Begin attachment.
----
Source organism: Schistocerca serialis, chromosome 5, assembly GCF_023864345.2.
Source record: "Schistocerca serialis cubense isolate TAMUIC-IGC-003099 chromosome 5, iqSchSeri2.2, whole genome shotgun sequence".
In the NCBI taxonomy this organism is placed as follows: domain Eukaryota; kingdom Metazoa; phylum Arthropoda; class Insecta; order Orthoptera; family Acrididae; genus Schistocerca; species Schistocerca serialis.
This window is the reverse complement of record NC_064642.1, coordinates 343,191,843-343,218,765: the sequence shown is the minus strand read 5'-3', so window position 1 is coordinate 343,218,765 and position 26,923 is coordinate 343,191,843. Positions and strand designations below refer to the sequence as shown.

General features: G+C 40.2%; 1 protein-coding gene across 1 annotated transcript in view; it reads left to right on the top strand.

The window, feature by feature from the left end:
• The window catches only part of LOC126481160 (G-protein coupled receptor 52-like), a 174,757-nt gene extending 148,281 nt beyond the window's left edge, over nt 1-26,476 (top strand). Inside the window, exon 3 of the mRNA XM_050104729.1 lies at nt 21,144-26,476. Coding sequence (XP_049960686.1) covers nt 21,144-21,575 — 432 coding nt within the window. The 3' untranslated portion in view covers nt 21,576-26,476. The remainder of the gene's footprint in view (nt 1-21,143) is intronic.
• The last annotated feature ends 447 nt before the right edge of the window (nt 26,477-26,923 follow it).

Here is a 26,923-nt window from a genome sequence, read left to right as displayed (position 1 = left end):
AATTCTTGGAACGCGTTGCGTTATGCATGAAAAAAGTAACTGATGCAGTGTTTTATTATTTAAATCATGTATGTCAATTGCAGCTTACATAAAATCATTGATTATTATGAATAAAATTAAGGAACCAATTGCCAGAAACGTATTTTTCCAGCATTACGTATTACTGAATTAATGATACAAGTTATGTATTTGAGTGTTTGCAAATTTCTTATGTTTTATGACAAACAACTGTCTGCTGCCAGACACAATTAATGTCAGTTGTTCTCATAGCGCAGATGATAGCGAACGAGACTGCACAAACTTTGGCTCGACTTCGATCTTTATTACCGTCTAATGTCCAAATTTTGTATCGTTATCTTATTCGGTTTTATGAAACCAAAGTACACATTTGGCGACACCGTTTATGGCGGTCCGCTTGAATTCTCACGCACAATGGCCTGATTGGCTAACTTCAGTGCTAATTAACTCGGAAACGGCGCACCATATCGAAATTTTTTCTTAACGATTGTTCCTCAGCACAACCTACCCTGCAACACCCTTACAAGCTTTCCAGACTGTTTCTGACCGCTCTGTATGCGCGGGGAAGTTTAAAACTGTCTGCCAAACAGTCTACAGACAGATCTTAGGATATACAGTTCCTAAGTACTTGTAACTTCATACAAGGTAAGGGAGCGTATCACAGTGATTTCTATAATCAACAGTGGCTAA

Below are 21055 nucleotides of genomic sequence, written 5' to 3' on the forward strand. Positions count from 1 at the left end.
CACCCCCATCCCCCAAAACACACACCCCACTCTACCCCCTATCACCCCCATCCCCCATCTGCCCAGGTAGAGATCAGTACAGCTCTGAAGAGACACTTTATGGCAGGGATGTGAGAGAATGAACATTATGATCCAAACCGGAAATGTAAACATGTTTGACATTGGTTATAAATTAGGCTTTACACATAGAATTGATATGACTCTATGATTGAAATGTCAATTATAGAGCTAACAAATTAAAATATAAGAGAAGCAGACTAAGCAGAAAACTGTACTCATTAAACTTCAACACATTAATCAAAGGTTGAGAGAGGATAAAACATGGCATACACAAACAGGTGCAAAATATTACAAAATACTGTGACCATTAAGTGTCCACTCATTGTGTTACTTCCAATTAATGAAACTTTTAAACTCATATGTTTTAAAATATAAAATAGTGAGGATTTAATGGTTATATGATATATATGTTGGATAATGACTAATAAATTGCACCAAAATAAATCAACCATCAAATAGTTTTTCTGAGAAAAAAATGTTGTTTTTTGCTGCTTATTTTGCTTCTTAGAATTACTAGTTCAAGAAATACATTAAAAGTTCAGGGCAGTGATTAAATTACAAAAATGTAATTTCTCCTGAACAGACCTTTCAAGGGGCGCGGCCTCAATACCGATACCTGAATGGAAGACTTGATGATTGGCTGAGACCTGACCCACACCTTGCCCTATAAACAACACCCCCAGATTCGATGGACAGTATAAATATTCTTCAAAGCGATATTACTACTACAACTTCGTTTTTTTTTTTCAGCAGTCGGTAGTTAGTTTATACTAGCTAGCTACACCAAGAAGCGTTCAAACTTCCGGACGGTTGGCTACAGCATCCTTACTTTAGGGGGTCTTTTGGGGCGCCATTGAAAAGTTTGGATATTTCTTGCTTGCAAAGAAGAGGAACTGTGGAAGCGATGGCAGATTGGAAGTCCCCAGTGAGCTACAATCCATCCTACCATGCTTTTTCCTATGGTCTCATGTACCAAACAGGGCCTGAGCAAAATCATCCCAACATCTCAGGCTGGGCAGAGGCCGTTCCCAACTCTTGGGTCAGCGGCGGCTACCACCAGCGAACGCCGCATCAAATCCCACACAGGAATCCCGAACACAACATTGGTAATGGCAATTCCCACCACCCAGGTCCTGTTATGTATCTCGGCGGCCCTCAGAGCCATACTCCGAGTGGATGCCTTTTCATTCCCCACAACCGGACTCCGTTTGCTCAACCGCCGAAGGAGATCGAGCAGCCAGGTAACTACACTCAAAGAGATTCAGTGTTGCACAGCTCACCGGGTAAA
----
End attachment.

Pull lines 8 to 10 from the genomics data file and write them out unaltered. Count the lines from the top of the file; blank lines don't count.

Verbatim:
• The last annotated feature ends 447 nt before the right edge of the window (nt 26,477-26,923 follow it).

Here is a 26,923-nt window from a genome sequence, read left to right as displayed (position 1 = left end):
AATTCTTGGAACGCGTTGCGTTATGCATGAAAAAAGTAACTGATGCAGTGTTTTATTATTTAAATCATGTATGTCAATTGCAGCTTACATAAAATCATTGATTATTATGAATAAAATTAAGGAACCAATTGCCAGAAACGTATTTTTCCAGCATTACGTATTACTGAATTAATGATACAAGTTATGTATTTGAGTGTTTGCAAATTTCTTATGTTTTATGACAAACAACTGTCTGCTGCCAGACACAATTAATGTCAGTTGTTCTCATAGCGCAGATGATAGCGAACGAGACTGCACAAACTTTGGCTCGACTTCGATCTTTATTACCGTCTAATGTCCAAATTTTGTATCGTTATCTTATTCGGTTTTATGAAACCAAAGTACACATTTGGCGACACCGTTTATGGCGGTCCGCTTGAATTCTCACGCACAATGGCCTGATTGGCTAACTTCAGTGCTAATTAACTCGGAAACGGCGCACCATATCGAAATTTTTTCTTAACGATTGTTCCTCAGCACAACCTACCCTGCAACACCCTTACAAGCTTTCCAGACTGTTTCTGACCGCTCTGTATGCGCGGGGAAGTTTAAAACTGTCTGCCAAACAGTCTACAGACAGATCTTAGGATATACAGTTCCTAAGTACTTGTAACTTCATACAAGGTAAGGGAGCGTATCACAGTGATTTCTATAATCAACAGTGGCTAA